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It’s fair to say that I’ve always been quite the perfectionist. Aside from OCD making me feel unaccomplished if I don’t have precise plans for everything, I’ve needed planning since a young age. A few of my friendships haven’t worked out because I couldn’t accommodate the last-minute schedules these friends would make, and we stopped spending time together. Don’t get me wrong, I love spontaneous adventures here and there, but I physically cannot live my life on a last-minute routine.

In the sixth grade, I had my heart set to study law at Pepperdine University and become a personal injury lawyer. I knew the classes I wanted to take, the professors I wished to meet, and what building I wanted to live in on campus. I worked hard in middle school as if my grades back then were looked at by the admissions board. I had a pile of Pepperdine attire, toured the campus about three times, and became obsessed with the idea of calling myself a “wave.” Everyone I knew at the time was well aware that Pepperdine was my dream school; it was all I’d ever talk about in conversations. 

When I got to high school, I started to research law school and quickly lost interest. My heart broke at the idea that my plan had fallen through. I no longer wanted to pursue law school or attend Pepperdine. I shocked myself and the people around me. I felt uncertain about what I wanted to do in college and where I’d even go. You may be wondering why I was thinking about college as a freshman in high school. Even though I like to have my whole life planned out, there was pressure on many of my peers and me to have a college plan at a young age. Every time we’d see our counselors, we would have to tell them if we wanted to attend a 4-year-university or a community college, what major we wanted to pursue, etc. While I didn’t want to stress myself out over the idea of college at such a young age, I was conditioned to know what I wanted to do early in life.

It wasn’t long after that I fell in love with UC San Diego. I was born and raised in San Diego, and there isn’t any other place I’d rather live. San Diego is close to the mountains, the beach, the desert, and close enough to Los Angeles to visit anytime but not close enough to inherit its cons. I wanted to study Neuroscience to become a Neurosurgeon and couldn’t wait to live in La Jolla. I applied to UCSD four years later, and I knew my essays were stellar. I was so confident in my admission that I only applied to UC San Diego; I put all of my eggs in one basket. I hung up a poster of UCSD on my wall and looked at it every day; I manifested and worked hard. However, I started to get nervous when I heard about how many rejections UCSD made in the past years, but I tried not to think about it. Not getting in was simply not part of the plan.

Fast forward to this week, six weeks into my second quarter of UCSD, more than halfway through my first year of college. Though I’m lucky this plan worked in my favor, it definitely wouldn’t happen like this every time. This week was genuinely one of the most challenging weeks yet. I stayed up until almost 6 am on Tuesday and 4 am on Wednesday. I considered pulling an all-nighter on Tuesday, but my body was yearning for sleep. You may be thinking that I stayed up late because of homework and midterms. While both of those things played a small role in my insomnia, I stayed up until morning because I was planning my future. This week I lost interest in becoming a neurosurgeon and pursuing med school; to my OCD brain, that is a nightmare. I still like neuroscience, but I needed something broader. I now want to make it to Stanford for PA school and pursue the career of a physician’s assistant in neurosurgery or dermatology. So, my new major is psychology in human health. The amount of difficult classes I now have to take is insane, but I feel that it will be worth it in the end. Even if I don’t get into Stanford, I’m willing to be flexible with my plans and have back-ups if needed. How’s that for a change?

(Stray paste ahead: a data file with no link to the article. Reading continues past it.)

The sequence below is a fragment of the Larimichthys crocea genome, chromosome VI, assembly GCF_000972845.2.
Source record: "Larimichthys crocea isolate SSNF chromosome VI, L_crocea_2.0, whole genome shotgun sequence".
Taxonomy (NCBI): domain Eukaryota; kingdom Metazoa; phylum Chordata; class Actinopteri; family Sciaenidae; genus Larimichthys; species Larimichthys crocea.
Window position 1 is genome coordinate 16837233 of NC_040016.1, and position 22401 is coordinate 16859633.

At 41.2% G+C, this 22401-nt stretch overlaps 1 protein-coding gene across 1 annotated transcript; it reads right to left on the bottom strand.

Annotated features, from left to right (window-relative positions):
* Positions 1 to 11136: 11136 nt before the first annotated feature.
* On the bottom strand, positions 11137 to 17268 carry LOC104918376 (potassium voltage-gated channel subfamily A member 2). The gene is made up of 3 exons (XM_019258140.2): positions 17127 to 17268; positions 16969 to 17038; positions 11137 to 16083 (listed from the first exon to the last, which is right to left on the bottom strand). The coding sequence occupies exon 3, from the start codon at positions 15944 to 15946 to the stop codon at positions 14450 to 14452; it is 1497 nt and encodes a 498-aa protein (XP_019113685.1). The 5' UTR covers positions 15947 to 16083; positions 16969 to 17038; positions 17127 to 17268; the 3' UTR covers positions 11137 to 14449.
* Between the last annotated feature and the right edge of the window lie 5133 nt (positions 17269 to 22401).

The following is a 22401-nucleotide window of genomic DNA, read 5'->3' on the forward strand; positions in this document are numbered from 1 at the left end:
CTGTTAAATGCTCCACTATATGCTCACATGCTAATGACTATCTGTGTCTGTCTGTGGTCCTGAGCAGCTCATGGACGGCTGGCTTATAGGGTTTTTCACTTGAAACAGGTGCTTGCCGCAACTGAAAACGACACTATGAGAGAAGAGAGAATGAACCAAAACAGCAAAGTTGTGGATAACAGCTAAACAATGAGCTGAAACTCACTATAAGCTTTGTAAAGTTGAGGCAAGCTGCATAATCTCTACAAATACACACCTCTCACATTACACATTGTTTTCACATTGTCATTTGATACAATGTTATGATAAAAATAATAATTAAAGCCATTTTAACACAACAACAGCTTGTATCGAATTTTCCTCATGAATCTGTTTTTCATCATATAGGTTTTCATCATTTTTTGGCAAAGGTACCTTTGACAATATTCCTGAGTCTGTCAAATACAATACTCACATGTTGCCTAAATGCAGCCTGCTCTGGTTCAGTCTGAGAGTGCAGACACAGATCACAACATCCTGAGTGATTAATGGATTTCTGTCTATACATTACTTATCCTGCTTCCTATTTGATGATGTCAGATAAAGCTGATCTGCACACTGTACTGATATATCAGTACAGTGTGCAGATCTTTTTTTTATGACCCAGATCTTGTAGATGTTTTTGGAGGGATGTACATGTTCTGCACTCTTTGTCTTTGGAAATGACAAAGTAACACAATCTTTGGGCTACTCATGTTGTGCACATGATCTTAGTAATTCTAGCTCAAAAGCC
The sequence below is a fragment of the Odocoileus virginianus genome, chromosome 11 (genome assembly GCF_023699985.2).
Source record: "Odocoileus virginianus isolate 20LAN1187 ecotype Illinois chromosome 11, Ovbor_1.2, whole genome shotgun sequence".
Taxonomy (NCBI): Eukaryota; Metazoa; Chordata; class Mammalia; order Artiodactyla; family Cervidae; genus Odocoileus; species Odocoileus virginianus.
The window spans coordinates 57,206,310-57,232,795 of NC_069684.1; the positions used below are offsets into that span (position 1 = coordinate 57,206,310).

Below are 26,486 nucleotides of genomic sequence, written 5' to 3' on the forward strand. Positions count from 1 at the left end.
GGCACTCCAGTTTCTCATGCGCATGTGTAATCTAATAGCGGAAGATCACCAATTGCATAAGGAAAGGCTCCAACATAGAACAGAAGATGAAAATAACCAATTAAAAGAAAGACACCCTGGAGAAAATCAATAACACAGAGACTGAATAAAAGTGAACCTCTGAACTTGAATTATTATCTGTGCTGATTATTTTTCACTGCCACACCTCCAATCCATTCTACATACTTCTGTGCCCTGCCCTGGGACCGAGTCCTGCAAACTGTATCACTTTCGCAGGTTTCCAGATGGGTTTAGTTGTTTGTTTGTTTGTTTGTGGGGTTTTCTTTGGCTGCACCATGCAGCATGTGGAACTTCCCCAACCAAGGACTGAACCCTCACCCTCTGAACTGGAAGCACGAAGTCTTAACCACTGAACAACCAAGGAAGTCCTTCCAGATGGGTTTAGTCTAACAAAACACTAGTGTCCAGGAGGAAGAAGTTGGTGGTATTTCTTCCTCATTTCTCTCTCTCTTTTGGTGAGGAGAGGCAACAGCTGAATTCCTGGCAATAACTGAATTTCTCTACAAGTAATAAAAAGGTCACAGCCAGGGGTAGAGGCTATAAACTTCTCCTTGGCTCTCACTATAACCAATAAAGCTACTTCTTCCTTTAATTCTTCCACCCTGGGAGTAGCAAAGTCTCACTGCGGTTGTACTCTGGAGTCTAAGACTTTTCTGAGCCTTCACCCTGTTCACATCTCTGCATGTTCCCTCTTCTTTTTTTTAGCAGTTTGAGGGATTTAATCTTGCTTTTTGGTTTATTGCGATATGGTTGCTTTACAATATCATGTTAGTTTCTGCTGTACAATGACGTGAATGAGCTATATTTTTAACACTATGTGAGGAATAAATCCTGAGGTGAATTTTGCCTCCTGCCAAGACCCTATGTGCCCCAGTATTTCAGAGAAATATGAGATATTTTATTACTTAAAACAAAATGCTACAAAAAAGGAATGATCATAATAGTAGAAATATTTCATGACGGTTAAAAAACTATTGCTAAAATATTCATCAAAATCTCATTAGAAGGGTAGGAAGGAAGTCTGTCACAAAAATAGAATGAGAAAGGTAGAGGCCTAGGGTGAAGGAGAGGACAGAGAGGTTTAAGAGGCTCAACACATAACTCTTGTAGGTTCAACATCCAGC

If you’re the type of person who plans absolutely everything for years, this is your sign of becoming more accepting of unstable plans. Things can change in the blink of an eye, and you must give yourself grace when plans fall through. Maybe you didn’t get the job you wanted because you were meant for something greater. The universe has an odd way of doing what’s best for you, and it’s hard to trust the process sometimes, but it’s what must be done. My therapist (therapy is excellent if you feel like you must control everything in your life, by the way) told me something insightful a while ago: “you have to learn how to be bendable, instead of breakable.” 

To the people that can relate to being an obsessive planner, our journey to learning how to be “bendy” starts now. 

Bri is a psychology with a specialization in human health major and a first-year student at UC San Diego. She enjoys writing about wellness, spirituality, advice, and life experiences.
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